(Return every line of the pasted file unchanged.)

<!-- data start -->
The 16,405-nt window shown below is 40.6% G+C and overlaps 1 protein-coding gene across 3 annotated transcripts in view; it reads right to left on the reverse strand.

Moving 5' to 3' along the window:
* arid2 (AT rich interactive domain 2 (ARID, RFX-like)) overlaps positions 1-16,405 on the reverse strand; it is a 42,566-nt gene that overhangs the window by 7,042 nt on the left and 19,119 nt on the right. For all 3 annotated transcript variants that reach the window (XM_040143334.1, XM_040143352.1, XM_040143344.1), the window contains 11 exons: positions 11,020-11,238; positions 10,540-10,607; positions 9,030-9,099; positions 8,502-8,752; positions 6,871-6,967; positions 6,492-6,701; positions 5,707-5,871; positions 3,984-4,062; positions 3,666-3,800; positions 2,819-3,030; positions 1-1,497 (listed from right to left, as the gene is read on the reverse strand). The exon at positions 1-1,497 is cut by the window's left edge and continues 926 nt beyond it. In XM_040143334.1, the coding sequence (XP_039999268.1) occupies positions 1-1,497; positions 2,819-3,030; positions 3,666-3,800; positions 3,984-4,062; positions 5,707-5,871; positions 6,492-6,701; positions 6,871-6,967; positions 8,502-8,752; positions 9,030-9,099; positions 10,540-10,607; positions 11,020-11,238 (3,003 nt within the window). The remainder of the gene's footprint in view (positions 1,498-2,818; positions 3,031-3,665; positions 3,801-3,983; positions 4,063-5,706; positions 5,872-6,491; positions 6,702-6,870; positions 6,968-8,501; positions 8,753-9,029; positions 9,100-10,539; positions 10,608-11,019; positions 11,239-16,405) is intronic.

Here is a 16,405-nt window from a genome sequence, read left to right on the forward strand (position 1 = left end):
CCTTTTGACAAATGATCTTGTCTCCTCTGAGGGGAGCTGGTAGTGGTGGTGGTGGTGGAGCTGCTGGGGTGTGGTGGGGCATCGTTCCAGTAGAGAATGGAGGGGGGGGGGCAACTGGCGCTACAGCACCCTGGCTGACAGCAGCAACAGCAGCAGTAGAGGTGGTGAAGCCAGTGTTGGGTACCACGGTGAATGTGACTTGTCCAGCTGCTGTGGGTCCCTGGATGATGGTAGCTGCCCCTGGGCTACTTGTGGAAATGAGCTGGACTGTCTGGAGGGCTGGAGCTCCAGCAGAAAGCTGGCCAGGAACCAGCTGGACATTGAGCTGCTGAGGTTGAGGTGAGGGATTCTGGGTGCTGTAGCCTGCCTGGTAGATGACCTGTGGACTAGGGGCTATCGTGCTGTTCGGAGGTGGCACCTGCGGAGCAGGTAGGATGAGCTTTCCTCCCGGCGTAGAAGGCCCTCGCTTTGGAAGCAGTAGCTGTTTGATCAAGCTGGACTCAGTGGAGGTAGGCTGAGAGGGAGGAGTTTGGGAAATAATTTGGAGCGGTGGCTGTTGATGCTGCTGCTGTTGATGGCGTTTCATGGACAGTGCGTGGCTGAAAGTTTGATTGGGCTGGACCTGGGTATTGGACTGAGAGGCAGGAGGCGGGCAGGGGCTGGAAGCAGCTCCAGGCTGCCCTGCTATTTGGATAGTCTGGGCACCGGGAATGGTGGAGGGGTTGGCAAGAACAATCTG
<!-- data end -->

The 16,405-nt window shown below is 40.6% G+C and overlaps 1 protein-coding gene across 3 annotated transcripts in view; it reads right to left on the reverse strand.

Moving 5' to 3' along the window:
* arid2 (AT rich interactive domain 2 (ARID, RFX-like)) overlaps positions 1-16,405 on the reverse strand; it is a 42,566-nt gene that overhangs the window by 7,042 nt on the left and 19,119 nt on the right. For all 3 annotated transcript variants that reach the window (XM_040143334.1, XM_040143352.1, XM_040143344.1), the window contains 11 exons: positions 11,020-11,238; positions 10,540-10,607; positions 9,030-9,099; positions 8,502-8,752; positions 6,871-6,967; positions 6,492-6,701; positions 5,707-5,871; positions 3,984-4,062; positions 3,666-3,800; positions 2,819-3,030; positions 1-1,497 (listed from right to left, as the gene is read on the reverse strand). The exon at positions 1-1,497 is cut by the window's left edge and continues 926 nt beyond it. In XM_040143334.1, the coding sequence (XP_039999268.1) occupies positions 1-1,497; positions 2,819-3,030; positions 3,666-3,800; positions 3,984-4,062; positions 5,707-5,871; positions 6,492-6,701; positions 6,871-6,967; positions 8,502-8,752; positions 9,030-9,099; positions 10,540-10,607; positions 11,020-11,238 (3,003 nt within the window). The remainder of the gene's footprint in view (positions 1,498-2,818; positions 3,031-3,665; positions 3,801-3,983; positions 4,063-5,706; positions 5,872-6,491; positions 6,702-6,870; positions 6,968-8,501; positions 8,753-9,029; positions 9,100-10,539; positions 10,608-11,019; positions 11,239-16,405) is intronic.

Here is a 16,405-nt window from a genome sequence, read left to right on the forward strand (position 1 = left end):
CCTTTTGACAAATGATCTTGTCTCCTCTGAGGGGAGCTGGTAGTGGTGGTGGTGGTGGAGCTGCTGGGGTGTGGTGGGGCATCGTTCCAGTAGAGAATGGAGGGGGGGGGGCAACTGGCGCTACAGCACCCTGGCTGACAGCAGCAACAGCAGCAGTAGAGGTGGTGAAGCCAGTGTTGGGTACCACGGTGAATGTGACTTGTCCAGCTGCTGTGGGTCCCTGGATGATGGTAGCTGCCCCTGGGCTACTTGTGGAAATGAGCTGGACTGTCTGGAGGGCTGGAGCTCCAGCAGAAAGCTGGCCAGGAACCAGCTGGACATTGAGCTGCTGAGGTTGAGGTGAGGGATTCTGGGTGCTGTAGCCTGCCTGGTAGATGACCTGTGGACTAGGGGCTATCGTGCTGTTCGGAGGTGGCACCTGCGGAGCAGGTAGGATGAGCTTTCCTCCCGGCGTAGAAGGCCCTCGCTTTGGAAGCAGTAGCTGTTTGATCAAGCTGGACTCAGTGGAGGTAGGCTGAGAGGGAGGAGTTTGGGAAATAATTTGGAGCGGTGGCTGTTGATGCTGCTGCTGTTGATGGCGTTTCATGGACAGTGCGTGGCTGAAAGTTTGATTGGGCTGGACCTGGGTATTGGACTGAGAGGCAGGAGGCGGGCAGGGGCTGGAAGCAGCTCCAGGCTGCCCTGCTATTTGGATAGTCTGGGCACCGGGAATGGTGGAGGGGTTGGCAAGAACAATCTG